One would hope..anyone competent enough to own a boat? You can never have enough water under your keel... unless you sinking, then you almost always have to much.

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Quoting Dakster:
Weather456 - Are you going to put up Tsunami Graphics and analysis for us?


I was thinking about it, if I can get some data. But with the power of the internet I'm already trying to find wave data.

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Quoting jeffs713:

If its a 50-foot wave, pretty much the entire coast is done for. That is a MASSIVE wave. IIRC, the Indonesian wave in 2004 was 20-30 feet, and that was the result of a magnitude 9.2 quake that shifted the sea floor across a 700 mile stretch up by 30 feet.


How about this one then:

•June 15, 1896: The 70-foot-high Sanriku tsunami strikes Japan, killing 26,000 people.
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Quoting Weather456:
Well I see the blog is up and alive, great. But did this tsunami was large enough to travel across the Pacific to Hawaii or the W coast of America.


Is it large enough to be registered.. yes... large enough to be felt outside the immediate area... probably not.

When its all said and done and they post the graphics in a few days... you will probably see that it registered on the instruments over the entire Pacific region.


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Quoting Floodman:


If you understand the mechanics, there is no paradox...out past the shallowing is the best place to be

Okay, how many folks that drive boats around our coasts in the southeast would listen to you if you told them "a tsunami is coming, head out to sea"?
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Weather456 - Are you going to put up Tsunami Graphics and analysis for us?
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Not much left of 18W, but Melor could be a biggie approaching Guam in a few days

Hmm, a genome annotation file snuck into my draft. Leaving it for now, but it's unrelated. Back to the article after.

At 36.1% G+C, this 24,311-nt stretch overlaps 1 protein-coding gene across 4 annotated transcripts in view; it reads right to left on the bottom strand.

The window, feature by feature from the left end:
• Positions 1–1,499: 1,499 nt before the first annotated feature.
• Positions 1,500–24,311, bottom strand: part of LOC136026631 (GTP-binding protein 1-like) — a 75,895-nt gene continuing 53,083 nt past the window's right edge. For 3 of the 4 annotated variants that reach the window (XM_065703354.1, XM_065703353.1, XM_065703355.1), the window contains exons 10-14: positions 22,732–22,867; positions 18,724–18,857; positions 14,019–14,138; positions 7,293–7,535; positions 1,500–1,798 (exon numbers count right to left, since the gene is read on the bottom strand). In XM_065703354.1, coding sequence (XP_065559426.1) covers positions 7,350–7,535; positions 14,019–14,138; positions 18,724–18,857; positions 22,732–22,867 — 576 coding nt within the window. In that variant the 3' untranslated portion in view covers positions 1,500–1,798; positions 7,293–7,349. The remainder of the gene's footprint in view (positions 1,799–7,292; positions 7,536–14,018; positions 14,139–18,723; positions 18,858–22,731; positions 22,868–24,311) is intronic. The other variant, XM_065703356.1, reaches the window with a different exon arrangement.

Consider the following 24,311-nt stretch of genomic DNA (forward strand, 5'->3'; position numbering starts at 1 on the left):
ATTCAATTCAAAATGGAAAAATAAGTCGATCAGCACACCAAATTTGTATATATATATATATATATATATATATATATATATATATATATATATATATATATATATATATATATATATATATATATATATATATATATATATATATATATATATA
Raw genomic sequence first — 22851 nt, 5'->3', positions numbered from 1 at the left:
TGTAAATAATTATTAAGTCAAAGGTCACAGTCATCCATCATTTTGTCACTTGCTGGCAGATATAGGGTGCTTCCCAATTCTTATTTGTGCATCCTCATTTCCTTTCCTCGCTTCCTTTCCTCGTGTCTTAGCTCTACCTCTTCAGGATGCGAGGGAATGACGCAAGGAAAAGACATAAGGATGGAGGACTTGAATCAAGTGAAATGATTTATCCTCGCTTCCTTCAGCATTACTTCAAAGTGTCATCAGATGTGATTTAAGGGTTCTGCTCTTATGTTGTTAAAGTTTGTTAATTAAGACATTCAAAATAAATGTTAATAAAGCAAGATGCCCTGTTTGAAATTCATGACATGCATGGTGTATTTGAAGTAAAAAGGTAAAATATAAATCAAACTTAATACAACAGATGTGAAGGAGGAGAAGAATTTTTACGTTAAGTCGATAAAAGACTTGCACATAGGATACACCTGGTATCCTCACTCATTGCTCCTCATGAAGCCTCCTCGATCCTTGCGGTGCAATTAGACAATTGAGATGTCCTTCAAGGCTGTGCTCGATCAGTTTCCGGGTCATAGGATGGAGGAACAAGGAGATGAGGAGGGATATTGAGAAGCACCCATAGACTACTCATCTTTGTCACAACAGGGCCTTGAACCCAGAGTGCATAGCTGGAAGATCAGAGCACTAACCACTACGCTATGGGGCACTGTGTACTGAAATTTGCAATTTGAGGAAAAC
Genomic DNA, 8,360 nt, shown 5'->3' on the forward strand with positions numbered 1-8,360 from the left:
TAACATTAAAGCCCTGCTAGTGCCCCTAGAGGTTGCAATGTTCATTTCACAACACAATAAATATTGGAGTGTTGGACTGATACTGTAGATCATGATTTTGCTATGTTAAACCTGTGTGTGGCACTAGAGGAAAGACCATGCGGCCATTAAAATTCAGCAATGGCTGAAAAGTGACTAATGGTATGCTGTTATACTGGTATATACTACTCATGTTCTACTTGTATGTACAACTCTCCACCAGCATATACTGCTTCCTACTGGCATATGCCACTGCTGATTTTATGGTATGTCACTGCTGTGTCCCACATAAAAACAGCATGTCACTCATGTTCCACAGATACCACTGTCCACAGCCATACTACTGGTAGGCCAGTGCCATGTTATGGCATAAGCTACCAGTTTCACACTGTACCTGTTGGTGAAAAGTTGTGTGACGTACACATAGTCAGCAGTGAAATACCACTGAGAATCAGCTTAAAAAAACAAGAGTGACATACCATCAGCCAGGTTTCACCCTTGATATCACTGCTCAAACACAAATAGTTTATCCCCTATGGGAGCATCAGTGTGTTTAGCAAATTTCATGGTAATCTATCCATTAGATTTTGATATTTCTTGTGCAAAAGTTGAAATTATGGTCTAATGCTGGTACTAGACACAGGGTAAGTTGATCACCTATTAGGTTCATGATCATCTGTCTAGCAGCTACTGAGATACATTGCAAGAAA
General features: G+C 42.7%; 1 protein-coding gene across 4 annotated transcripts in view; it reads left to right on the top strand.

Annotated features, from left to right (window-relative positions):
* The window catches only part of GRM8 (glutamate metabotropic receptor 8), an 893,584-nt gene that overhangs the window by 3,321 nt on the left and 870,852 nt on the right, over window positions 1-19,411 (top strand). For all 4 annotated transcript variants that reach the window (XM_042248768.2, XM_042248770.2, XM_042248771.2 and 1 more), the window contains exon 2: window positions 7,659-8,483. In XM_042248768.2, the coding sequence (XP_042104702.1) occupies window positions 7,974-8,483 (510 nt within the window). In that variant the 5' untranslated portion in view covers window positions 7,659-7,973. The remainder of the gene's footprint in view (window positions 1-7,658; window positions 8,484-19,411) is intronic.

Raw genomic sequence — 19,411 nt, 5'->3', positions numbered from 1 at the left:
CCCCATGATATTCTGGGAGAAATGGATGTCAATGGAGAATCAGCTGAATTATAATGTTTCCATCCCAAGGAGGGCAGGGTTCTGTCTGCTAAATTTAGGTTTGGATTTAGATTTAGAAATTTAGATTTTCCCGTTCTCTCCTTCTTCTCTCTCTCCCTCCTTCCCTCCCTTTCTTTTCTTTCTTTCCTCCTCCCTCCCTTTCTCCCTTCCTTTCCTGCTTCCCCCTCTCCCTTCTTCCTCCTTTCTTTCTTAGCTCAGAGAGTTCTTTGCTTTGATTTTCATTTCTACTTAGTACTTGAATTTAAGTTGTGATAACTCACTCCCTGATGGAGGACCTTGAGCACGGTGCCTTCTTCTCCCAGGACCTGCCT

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Quoting Dakster:


I don't know where I would go if a 50 foot Tsunami was heading for Miami-Dade County.... We are on a 80 Mile wide Peninsula so I am not even sure if the West Coast is safe. More importantly if I could even get there in time. I do know that being stuck in traffic in a CAR/TRUCK during one would not be a good answer either - unless it was the RV that turned into a boat?

If its a 50-foot wave, pretty much the entire coast is done for. That is a MASSIVE wave. IIRC, the Indonesian wave in 2004 was 20-30 feet, and that was the result of a magnitude 9.2 quake that shifted the sea floor across a 700 mile stretch up by 30 feet.
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Quoting Floodman:


If you understand the mechanics, there is no paradox...out past the shallowing is the best place to be


The joys of living on a relatively high large rock... I can go up 100 feet in elevation in a few minutes
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Well I see the blog is up and alive, great. But did this tsunami was large enough to travel across the Pacific to Hawaii or the W coast of America?
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Okay, folks...I'm out. Play nice

LOL
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Quoting timtrice:


I disagree. I see a small point where there was an abrupt rise in water elevation followed by a period of slowly returning back to the normal ranges. It wasn't a 6-foot high elevation that lasted 30 minutes as you imply